Organisational change

How can line managers and change professionals continually and successfully support people through Organisational Change?

Sue Noble photo

Sue Noble, Associate with and provides training and coaching for South East Employers

18 April 2023

This short blog by Sue Noble, co-author of ‘Coaching People through Organizational Change, explores how managers and change professionals can use practical tools and techniques to support themselves and their teams through change.

The world is changing faster than ever and to provide the context for organisational change, we must understand the context for change more broadly with factors such as the changing environment, growing social justice movements and technology advances all having a knock-on effect to the corporate world. In terms of local councils, we are seeing the increasing practice of two or more council’s collaborating and sharing council services.

New technological advances since lockdown has made working at home far more possible than it ever did before. This brings an added pressure to organizations and managers because employees now expect a reasonable level of hybrid working.  Bringing teams together when not everyone is in the office, can be a challenge and requires managers to adapt their management style.

We are now seeing people choose jobs based on organizations who are flexible to their needs and who can accommodate the new ways of working.  Brexit, could arguably have created problems with finding the right people, with the right skills in jobs that are highly technical or which require specific qualifications, knowledge and understanding. Change is everywhere and with any change, there is uncertainty, ambiguity, resistance and a potential for challenge.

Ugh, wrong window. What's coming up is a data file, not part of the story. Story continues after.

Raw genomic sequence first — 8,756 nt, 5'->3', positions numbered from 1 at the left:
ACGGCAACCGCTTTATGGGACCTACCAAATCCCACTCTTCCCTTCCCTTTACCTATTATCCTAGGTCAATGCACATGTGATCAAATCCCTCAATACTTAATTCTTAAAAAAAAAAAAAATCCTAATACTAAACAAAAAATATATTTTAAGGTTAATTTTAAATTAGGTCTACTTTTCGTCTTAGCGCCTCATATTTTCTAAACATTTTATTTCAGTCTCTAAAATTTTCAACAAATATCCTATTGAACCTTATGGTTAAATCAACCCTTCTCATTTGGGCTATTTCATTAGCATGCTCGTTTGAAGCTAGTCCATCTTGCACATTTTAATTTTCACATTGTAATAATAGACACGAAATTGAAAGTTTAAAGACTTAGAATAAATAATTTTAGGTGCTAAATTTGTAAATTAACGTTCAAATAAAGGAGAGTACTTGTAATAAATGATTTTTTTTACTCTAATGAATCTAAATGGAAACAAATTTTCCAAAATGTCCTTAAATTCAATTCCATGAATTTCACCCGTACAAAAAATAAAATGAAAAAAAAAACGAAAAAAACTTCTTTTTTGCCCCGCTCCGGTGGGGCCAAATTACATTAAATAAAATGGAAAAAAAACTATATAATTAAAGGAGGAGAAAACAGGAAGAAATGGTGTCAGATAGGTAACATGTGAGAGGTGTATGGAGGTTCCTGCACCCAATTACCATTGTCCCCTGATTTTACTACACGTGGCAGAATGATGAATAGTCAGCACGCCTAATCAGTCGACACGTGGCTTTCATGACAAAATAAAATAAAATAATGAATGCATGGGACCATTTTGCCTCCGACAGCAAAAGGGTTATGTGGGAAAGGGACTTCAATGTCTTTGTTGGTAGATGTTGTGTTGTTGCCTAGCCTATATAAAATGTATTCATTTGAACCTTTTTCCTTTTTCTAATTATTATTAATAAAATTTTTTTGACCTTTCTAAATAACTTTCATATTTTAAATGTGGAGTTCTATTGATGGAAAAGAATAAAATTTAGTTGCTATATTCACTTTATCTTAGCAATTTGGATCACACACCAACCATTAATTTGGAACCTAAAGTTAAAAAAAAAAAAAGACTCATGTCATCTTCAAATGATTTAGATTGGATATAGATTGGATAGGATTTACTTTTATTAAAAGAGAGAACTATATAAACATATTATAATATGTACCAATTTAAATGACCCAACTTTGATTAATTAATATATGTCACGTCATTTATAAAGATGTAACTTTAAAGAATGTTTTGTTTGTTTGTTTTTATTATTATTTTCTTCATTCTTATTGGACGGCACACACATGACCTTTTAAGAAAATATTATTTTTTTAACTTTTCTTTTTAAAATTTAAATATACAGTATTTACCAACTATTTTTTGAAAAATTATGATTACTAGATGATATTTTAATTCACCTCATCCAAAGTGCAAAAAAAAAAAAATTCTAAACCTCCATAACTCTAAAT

The way employees react to proposed changes can vary enormously but not all employees dislike change. However, looking at some of the examples of organisational change, it is understandable why people might react negatively. For example, team members often dislike using a new IT system as it involves retraining and giving up specialist knowledge accumulated over many years. Similarly, it is logical that an event as significant as a restructure leads to fear and anxiety, adding to the perceived risk of job losses.

Fear of change has been the subject of significant research by psychologists, sociologists and neuroscientists. This fear is rooted in something far more complex than simple unwillingness or recalcitrance – human beings are hardwired to preserve existing social structures as a fundamental part of our survival instinct.

If line managers are feeling the fear of change, what support do they get when they are expected to manage their own teams through organizational change and uncertainty? The ability to ask for support is a fundamental strength for all managers and leaders, however, this is fraught with difficulty if the manager is not supported themselves or if there is a lack of psychological safety within their organization. Later in this article, the subject of coaching is raised as an essential support mechanism for everyone within organizations going through change and uncertainty.

A challenge for any organization is when line managers do not see themselves as pivotal to the change process. Although their official role may not have ‘change manager’ in their title, if all managers identified themselves as ‘change ambassadors’ this would have a positive impact on the change process, especially when there is resistance within teams. An example of this is where a line manager colludes with their team about an imminent change initiative. This collusion can lead to unhelpful discussions where the team talk at depth about the negative aspects of the change process without focusing on how it might benefit them as a team and or organization. Managers have a duty to remain impartial, to listen to concerns and to help the team to reframe their concerns and move forward with their thinking.  Without this impartiality, the collusion continues when the resistance is fuelled by each team member, with the potential for unconscious and conscious resistance of the process. This is one example of why change can fail.